Single mother beats the developers




Anushka Asthana


The Observer


Barker - Crystal Palace


A single mother who took her battle against a huge property development to the House of Lords has won a landmark case that will force the government to create a new law that will always be linked to her name.

Diane Barker spent seven years fighting her local council in a bid to block construction of a cinema complex outside her south London flat. Lawyers say the Law Lords' decision in her favour will give more power to ordinary residents who want to oppose major projects, enabling them to force developers to measure the impact of major projects on the local environment.

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'I am choked,' Barker told The Observer. 'I am just a single parent who did not want the park where her daughter played to be destroyed.'

In 1999 Barker discovered that developers were planning to build a 20-screen multiplex in Crystal Palace park, providing restaurants, bars and the largest rooftop car park in Europe, without taking into account how it would affect local people. Barker feared the car park would worsen her asthma and destroy the safety of the place where Alexandra, 10, liked to play. 'We thought they were going to build a monstrosity outside my bedroom with a vehicle ramp outside my door and cars and lorries on our park 24/7,' she said. 'I have taken my daughter to that park since she was seven weeks old.'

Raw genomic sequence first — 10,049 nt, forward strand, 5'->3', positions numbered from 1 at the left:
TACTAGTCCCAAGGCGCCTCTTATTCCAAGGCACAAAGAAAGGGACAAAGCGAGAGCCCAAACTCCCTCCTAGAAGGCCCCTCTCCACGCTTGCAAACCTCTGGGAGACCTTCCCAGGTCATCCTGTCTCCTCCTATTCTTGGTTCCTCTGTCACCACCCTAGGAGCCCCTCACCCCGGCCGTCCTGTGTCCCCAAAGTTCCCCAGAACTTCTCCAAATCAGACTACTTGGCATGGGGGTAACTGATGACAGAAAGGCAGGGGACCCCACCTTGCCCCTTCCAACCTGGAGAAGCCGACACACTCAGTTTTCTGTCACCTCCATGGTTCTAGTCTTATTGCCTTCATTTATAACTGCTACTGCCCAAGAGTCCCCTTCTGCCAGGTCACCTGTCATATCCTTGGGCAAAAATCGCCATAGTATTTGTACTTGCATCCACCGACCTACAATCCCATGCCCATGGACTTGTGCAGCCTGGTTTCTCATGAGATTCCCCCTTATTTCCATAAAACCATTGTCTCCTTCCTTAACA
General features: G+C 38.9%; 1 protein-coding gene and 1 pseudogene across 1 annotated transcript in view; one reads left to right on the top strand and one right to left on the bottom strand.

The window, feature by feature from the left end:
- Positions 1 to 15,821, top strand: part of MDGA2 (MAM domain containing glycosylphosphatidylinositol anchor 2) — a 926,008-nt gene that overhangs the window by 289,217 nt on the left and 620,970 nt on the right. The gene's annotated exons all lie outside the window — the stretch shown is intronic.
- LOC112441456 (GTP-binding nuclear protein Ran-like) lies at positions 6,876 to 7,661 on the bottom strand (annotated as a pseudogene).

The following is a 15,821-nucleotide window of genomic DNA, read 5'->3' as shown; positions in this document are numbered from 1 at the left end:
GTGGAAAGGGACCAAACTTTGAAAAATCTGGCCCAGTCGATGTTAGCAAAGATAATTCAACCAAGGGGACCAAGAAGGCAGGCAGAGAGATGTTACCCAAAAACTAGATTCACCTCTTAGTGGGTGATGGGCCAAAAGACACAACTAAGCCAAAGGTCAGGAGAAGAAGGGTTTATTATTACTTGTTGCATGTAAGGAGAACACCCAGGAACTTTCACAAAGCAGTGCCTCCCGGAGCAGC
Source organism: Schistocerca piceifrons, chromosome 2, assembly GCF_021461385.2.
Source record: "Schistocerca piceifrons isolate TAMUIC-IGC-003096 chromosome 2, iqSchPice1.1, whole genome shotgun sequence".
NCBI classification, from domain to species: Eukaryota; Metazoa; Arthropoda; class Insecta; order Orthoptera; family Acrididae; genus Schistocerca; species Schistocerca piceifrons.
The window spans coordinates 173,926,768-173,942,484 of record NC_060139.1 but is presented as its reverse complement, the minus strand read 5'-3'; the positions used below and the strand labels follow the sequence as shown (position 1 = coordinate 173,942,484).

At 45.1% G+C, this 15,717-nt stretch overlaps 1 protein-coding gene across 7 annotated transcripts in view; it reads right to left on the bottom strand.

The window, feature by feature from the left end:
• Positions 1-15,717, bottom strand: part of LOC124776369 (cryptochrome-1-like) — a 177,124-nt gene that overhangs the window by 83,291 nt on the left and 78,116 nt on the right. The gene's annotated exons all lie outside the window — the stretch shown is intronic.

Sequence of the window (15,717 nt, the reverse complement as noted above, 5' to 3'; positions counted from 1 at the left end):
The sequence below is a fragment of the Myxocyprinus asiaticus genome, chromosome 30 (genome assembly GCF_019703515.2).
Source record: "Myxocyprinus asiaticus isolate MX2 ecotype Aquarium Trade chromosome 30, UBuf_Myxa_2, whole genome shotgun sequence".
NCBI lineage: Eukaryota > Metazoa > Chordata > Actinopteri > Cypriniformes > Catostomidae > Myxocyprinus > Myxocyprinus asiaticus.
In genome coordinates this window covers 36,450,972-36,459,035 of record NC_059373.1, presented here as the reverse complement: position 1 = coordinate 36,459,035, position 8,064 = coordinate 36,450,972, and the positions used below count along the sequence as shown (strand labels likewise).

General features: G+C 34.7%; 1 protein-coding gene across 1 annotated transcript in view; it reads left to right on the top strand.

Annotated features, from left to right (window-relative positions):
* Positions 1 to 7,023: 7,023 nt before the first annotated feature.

When she asked that the developers carry out an environmental impact assessment to measure the effect on aspects such as lighting, traffic, ambience, pollution and the loss of land, they refused. Bromley, the local authority, said this could not be demanded after outline planning permission had been granted.

But following the latest ruling, which came after judges sought advice from the European Court of Justice, the law will have to change. Developers that do not measure the impact early on can still be forced to do so later.

Susan Ring, Barker's solicitor, said: 'Residents faced with large projects can now insist that significant environmental effects be considered at every stage of the planning process. We consider that the result of this judgment is that the European environment will now be better protected, and irresponsible developers and local planning authorities will no longer be able to dodge their EIA responsibilities.'

Bromley council said that it had followed government advice and should not have to pick up the legal bill.